November 20th, 2017

Legendary alpacas the focus of agritourism in Quebec


By Medicine Hat News on October 7, 2017.

Mansoor Ladha

Special to the News

During a recent visit to an alpaca farm in Quebec, I was presented with a pair of socks, made from alpaca fibre. Since such socks are not available in stores, this was a unique present.

Who are the alpacas, was my question? Alpacas are domesticated species of south America, resembling a small Ilama in appearance, belonging to the camel family — the difference being that while llamas are used as pack animals, alpacas are raised mainly for their soft wool. There are no wild llamas or alpacas.

I was able to enrich my knowledge of alpacas during a recent visit to Les Alpaga ferme Norli, an alpaca farm operated by the husband and wife team, Lise and Normand Pollender, in Quebec’s eastern town ships, a few hours driving from Quebec City. The couple whose passion has always been agriculture and animals resulted in their specializing in alpaca breeding and manufacturing products from their fine quality fibres.

“During an agricultural exhibition in 2000, I saw for the first time, an alpaca.I immediately fell in love with these little animals, as much for the softness of their character as the quality of their fibre,” remembers Lisa. The couple, also staunch pet lovers and fourth-generation farmers, have more than 100 different types of alpacas.

While touring the farm, Lise mentioned in passing that one of their female alpaca in her 100-herd may deliver a baby while we were touring the farm. The news was received with a lot of excitement among the group, specially photojournalists, for whom this would be once in a lifetime opportunity.

We continued touring the farm and taking pictures of groups of alpacas wandering around, eating grass and involved in various other activities. The farm also has a boutique where different merchandice made from alpaca hair is displayed and offered for sale to the public. “The boutique offers knitting yarn from our alpacas, spun directly from the farm in our spinning mill as well as knitwear for the whole family made by us and our knitters,” Lise proudly explained. For the home, one can buy beautiful rugs, bedspreads and cushions or gifts of scarfs or caps for the family.

Alpaca wool has unique characteristics as it is five times warmer and lighter than sheep’s wool and is considered a luxury fibre. Its quality even surpasses that of the Kashmir and its fibre comes in more than 22 natural colours which can be produced by mixing these fibres.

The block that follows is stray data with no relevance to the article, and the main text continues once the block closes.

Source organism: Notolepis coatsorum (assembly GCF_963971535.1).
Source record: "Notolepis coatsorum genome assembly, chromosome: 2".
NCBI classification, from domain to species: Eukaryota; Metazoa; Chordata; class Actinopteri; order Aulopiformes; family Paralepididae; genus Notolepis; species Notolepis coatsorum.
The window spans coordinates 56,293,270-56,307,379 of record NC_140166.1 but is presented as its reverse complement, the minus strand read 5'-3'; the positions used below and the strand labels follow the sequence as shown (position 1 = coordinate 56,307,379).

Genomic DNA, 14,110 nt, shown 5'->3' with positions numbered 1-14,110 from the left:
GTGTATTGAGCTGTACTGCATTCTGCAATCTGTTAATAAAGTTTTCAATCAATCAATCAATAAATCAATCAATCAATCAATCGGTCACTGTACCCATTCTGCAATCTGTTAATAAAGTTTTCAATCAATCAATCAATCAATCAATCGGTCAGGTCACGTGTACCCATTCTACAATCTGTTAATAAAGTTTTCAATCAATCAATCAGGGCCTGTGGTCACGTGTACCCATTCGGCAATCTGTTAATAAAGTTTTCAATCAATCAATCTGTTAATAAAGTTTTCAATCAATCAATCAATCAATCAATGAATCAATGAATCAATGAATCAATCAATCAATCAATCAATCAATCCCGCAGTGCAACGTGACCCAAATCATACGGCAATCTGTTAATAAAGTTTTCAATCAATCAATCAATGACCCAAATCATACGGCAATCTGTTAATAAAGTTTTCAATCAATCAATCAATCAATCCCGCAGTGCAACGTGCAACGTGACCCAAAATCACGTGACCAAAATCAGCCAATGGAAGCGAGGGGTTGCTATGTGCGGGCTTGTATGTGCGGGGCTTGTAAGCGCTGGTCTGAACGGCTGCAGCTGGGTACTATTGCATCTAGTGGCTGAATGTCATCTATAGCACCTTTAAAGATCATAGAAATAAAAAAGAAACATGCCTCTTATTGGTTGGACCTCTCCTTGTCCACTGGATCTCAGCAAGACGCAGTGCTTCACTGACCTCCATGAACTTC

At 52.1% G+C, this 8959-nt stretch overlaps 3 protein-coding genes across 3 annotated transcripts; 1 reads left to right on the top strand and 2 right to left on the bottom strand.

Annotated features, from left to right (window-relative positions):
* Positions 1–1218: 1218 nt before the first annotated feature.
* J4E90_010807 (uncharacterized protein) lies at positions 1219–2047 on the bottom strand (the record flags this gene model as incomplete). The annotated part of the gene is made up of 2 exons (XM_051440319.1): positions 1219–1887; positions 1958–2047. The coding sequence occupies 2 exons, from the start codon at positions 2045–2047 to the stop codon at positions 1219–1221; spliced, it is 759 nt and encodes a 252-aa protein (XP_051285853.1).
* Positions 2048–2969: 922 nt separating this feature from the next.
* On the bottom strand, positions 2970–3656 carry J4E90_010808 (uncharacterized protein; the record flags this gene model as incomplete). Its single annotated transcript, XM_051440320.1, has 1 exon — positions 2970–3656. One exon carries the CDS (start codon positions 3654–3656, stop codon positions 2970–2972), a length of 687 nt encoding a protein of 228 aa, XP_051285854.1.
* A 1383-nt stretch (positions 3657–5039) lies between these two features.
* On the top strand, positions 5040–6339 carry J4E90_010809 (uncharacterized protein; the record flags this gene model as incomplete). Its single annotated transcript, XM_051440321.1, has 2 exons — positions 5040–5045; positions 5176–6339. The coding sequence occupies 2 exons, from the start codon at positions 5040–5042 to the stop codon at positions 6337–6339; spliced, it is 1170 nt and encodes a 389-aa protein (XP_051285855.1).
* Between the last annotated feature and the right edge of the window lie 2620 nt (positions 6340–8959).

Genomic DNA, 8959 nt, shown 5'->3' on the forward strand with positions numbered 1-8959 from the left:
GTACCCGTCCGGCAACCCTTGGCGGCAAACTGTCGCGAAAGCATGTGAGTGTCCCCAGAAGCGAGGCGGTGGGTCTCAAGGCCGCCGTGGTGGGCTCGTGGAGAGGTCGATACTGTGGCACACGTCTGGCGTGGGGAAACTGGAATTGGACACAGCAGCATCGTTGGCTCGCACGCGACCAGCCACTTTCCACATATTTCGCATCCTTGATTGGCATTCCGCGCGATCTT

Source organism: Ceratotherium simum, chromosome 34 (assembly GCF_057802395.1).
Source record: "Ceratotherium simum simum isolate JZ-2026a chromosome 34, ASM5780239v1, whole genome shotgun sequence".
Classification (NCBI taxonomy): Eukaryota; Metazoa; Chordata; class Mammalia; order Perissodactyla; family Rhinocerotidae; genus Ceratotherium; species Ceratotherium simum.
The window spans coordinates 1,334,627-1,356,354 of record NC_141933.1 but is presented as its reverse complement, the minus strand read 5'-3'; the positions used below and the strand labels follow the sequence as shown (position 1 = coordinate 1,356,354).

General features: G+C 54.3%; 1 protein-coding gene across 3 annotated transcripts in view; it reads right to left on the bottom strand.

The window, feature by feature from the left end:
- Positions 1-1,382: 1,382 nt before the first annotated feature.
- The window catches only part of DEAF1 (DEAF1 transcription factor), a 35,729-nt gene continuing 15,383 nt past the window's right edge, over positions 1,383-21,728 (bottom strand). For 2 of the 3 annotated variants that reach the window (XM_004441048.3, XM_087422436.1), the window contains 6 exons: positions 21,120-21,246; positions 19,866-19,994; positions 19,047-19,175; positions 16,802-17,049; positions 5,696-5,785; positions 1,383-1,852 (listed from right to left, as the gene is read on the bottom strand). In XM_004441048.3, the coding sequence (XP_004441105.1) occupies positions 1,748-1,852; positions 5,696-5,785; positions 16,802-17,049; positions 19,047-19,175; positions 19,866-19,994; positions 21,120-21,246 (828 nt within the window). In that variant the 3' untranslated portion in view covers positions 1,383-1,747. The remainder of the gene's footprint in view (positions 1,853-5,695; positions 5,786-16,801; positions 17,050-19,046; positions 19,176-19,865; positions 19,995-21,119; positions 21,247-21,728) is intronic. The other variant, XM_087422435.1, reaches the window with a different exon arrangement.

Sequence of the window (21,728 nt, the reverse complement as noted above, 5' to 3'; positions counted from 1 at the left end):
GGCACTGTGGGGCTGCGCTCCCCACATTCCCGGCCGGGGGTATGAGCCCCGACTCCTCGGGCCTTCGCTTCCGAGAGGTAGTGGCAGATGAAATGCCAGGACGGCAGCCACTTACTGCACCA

Our tour was interrupted when a staff member came running to inform us that the pregnant alpaca was ready to deliver. We all scrambled to secure a good vintage point to mark the occasion. Lise, accompanied by three staff, at once took charge of the operation, surrounding the expectant mother, forming a maternity team.

Birth of a child is an occasion for celebration and merriment. It’s also considered a good omen. To my utter amazement, I found out that even some animals celebrate a birth same as human beings do.

As the group watched with eagerness and excitement, we could see the baby’s feet first coming out from the mother’s body and within minutes the baby’s head cropped up, clearly seen to all onlookers. There was a sigh of jubilation and words of encouragement for the mom alpaca from the group, until the baby’s complete body was on the ground. The baby lay mercilessly on the ground and tried to get up several times, but failed. The mother sniffed the newly-born, who was surrounded by other alpacas as a sign of acceptance and welcome to their community. An incredible and amazing experience, but unfortunately not celebrated with cigars.

Lise explained that the alpaca fibre is elastic, resistant and thermal, making it perfect for different climates. “An item of alpaca wool clothing will maintain its corporal temperature in any type of environment. Its natural shine and its smoothness produces high quality wool, ideal for the textile industry especially as alpaca blankets,” she said.

Excited by the unique experience, we continued our tour of nature by visiting a captivating guided tour focusing on the life of bees and honey production. The Miellerie Lune de Miel, located just five minutes from Sherbrooke, offers tours of the fascinating world of bees and honey. Here, one can watch bees in action and listen to a professional beekeeper unravel the mysterious behaviour of bees and explain honey extraction process.

Despite suffering from diabetes, I couldn’t resist tasting 15 varieties of honey. One can find a variety of wrappings, candles, royal jelly, pollen, beauty products, and many souvenirs at their gift boutique. It’s definitely a fun place to visit for the entire family

Quebec’s Eastern Townships, are full of breathtaking scenery, picturesque villages and towns offering a warm welcome to visitors. Their tourist attractions and activities would fill your days, providing cozy accommodation and unique gourmet experiences. Tourists are bound to take with them precious memories home.

Mansoor Ladha is a Calgary-based journalist, travel writer and author of Portrait in Pluralism: Aga Khan’s Shia Ismaili Muslims (Detsling) and Memoirs of a Muhindi (University of Regina Press).


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